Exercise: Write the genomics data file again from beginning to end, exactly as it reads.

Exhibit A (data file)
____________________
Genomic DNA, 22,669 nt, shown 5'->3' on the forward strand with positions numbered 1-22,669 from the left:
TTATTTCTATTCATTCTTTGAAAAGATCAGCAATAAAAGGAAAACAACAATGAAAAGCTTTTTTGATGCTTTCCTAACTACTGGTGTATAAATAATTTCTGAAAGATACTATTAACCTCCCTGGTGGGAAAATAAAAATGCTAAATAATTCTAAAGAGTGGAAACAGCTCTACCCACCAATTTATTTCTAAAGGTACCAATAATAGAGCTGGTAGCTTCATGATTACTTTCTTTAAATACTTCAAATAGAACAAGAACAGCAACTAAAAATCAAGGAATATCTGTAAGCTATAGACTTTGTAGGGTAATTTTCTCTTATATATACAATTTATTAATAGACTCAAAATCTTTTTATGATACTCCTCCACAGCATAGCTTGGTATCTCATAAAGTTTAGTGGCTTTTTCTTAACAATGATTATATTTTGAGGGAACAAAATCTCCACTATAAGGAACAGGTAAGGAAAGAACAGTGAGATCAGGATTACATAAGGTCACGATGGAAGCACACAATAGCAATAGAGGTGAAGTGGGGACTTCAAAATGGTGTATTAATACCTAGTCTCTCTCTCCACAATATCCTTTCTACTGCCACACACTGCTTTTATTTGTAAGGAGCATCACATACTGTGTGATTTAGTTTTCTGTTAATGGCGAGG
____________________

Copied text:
Genomic DNA, 22,669 nt, shown 5'->3' on the forward strand with positions numbered 1-22,669 from the left:
TTATTTCTATTCATTCTTTGAAAAGATCAGCAATAAAAGGAAAACAACAATGAAAAGCTTTTTTGATGCTTTCCTAACTACTGGTGTATAAATAATTTCTGAAAGATACTATTAACCTCCCTGGTGGGAAAATAAAAATGCTAAATAATTCTAAAGAGTGGAAACAGCTCTACCCACCAATTTATTTCTAAAGGTACCAATAATAGAGCTGGTAGCTTCATGATTACTTTCTTTAAATACTTCAAATAGAACAAGAACAGCAACTAAAAATCAAGGAATATCTGTAAGCTATAGACTTTGTAGGGTAATTTTCTCTTATATATACAATTTATTAATAGACTCAAAATCTTTTTATGATACTCCTCCACAGCATAGCTTGGTATCTCATAAAGTTTAGTGGCTTTTTCTTAACAATGATTATATTTTGAGGGAACAAAATCTCCACTATAAGGAACAGGTAAGGAAAGAACAGTGAGATCAGGATTACATAAGGTCACGATGGAAGCACACAATAGCAATAGAGGTGAAGTGGGGACTTCAAAATGGTGTATTAATACCTAGTCTCTCTCTCCACAATATCCTTTCTACTGCCACACACTGCTTTTATTTGTAAGGAGCATCACATACTGTGTGATTTAGTTTTCTGTTAATGGCGAGG